To return to the example of OOP (object oriented programming) this book will tell you about the cohesion of your methods (the book calls them traditional names, routines) and sorts of coupling; everything is the pure ground for OOP but from the perspective of traditional programming; even in OOP books you cannot find easily such explanations, and that done in traditional programming.
If you are a beginner, this book will show you how to name the routines and variables, will show you that statistically short routines of say 20 lines are more prone to errors per line of code than routines of 100 lines! Anyway, I do not want to spoil the pleasure of reading the book: don't expect too much from it, but if you are a brilliant programmer who appreciate precision and polishing of your knowledge, you will be on a right track if you choose this book.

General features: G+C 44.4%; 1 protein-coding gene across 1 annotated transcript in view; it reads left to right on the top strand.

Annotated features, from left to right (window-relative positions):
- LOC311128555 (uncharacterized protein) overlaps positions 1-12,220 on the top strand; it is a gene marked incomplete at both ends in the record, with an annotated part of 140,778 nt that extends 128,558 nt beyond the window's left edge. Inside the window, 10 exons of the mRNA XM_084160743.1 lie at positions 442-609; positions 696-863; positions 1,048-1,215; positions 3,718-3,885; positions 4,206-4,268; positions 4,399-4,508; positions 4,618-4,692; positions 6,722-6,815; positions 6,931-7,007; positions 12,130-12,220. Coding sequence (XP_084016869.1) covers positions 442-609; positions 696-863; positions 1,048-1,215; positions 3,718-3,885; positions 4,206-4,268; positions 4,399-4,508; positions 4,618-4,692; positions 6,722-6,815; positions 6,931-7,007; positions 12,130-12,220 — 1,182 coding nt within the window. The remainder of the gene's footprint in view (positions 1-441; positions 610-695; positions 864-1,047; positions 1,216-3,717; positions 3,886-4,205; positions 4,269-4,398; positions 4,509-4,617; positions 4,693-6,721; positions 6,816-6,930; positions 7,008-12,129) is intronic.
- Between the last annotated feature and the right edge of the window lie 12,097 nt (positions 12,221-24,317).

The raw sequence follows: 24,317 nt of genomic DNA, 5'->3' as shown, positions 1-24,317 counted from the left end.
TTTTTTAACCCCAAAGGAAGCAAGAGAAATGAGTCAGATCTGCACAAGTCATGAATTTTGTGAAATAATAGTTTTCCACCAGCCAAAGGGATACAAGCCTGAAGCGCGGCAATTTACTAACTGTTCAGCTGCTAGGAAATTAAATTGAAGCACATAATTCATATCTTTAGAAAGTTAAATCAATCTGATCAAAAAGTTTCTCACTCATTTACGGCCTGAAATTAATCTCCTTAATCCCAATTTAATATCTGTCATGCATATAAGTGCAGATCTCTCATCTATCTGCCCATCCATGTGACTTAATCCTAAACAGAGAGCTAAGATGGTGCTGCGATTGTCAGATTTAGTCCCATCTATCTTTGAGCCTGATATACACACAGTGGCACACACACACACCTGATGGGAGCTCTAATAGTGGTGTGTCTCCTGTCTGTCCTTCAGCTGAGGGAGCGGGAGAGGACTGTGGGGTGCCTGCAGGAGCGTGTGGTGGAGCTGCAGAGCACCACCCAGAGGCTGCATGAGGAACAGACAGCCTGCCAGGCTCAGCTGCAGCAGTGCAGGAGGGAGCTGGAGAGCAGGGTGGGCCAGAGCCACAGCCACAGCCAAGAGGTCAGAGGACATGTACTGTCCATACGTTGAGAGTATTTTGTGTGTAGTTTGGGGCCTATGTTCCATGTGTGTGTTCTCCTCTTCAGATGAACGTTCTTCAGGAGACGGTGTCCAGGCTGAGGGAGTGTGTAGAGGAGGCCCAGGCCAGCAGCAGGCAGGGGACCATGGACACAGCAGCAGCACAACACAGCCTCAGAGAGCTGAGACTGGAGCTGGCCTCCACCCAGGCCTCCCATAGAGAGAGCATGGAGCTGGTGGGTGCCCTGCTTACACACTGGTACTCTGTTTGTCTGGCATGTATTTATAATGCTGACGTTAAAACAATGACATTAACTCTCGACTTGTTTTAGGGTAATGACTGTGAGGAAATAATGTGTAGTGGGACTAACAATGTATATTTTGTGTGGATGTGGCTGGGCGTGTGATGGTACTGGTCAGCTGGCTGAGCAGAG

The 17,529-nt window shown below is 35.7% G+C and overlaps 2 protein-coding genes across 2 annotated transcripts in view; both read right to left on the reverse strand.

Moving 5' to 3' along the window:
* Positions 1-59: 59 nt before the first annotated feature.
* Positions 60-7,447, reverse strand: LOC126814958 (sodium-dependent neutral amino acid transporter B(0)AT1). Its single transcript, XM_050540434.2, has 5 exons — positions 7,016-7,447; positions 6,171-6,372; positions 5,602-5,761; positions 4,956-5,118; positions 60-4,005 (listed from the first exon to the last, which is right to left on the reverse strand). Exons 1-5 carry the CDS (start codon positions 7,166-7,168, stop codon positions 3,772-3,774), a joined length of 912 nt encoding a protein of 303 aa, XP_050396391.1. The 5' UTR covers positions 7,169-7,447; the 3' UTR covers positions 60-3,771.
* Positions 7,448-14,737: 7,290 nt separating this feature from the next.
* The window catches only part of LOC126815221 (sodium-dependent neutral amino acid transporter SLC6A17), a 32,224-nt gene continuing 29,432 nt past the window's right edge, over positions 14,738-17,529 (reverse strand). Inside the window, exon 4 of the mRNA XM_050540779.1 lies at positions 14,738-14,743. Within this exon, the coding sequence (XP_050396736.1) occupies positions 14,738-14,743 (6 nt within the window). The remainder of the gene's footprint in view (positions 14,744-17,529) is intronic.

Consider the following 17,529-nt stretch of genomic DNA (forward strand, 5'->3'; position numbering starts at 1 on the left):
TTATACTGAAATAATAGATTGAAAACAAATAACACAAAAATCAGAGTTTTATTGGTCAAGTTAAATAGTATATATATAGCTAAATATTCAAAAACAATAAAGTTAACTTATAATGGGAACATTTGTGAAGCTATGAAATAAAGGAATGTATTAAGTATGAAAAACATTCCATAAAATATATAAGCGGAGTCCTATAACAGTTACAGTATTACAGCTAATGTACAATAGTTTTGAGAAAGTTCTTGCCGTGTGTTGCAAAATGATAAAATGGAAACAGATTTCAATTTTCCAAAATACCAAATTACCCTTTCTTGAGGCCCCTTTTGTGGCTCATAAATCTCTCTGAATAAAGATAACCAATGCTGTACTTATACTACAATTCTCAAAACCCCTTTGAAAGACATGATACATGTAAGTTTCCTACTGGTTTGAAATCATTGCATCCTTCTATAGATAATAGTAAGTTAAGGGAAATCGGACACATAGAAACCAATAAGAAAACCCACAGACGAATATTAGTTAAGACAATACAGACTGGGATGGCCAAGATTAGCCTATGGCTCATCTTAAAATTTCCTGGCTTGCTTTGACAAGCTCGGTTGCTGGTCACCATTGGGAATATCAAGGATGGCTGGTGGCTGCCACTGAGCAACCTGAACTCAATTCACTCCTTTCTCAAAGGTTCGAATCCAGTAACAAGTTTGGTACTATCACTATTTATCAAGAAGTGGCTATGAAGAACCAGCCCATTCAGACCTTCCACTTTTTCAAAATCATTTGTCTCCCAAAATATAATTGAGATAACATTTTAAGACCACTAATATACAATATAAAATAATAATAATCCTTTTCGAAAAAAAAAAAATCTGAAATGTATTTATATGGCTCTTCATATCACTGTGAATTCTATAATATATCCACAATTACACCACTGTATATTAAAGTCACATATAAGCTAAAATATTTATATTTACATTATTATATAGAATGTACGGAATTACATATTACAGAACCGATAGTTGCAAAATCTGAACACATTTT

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5.0 out of 5 stars My favorite book on general programming advice Jan. 13 2004
By ws__
This is a true must have. This is a true must read. It is already quite old but still fresh and up to date to our everyday problems.
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5.0 out of 5 stars Solid book Jan. 7 2004
As the other reviewers have overwhelmingly suggested, this is a solid book. It dives into sufficient detail, but doesn't bog the reader down with useless technicalities. This book is readable and well organized, making it a great reference or learning manual, which are two entities that very rarely exist together. It provides examples to illustrate the respective topics and includes an exhaustive bibliography for those who crave something extra.
This book is a good buy.
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5.0 out of 5 stars What Can I Add? Dec 24 2003
By Mark Nenadov TOP 1000 REVIEWER
There have already been over 130 reviews on this book, what can I add?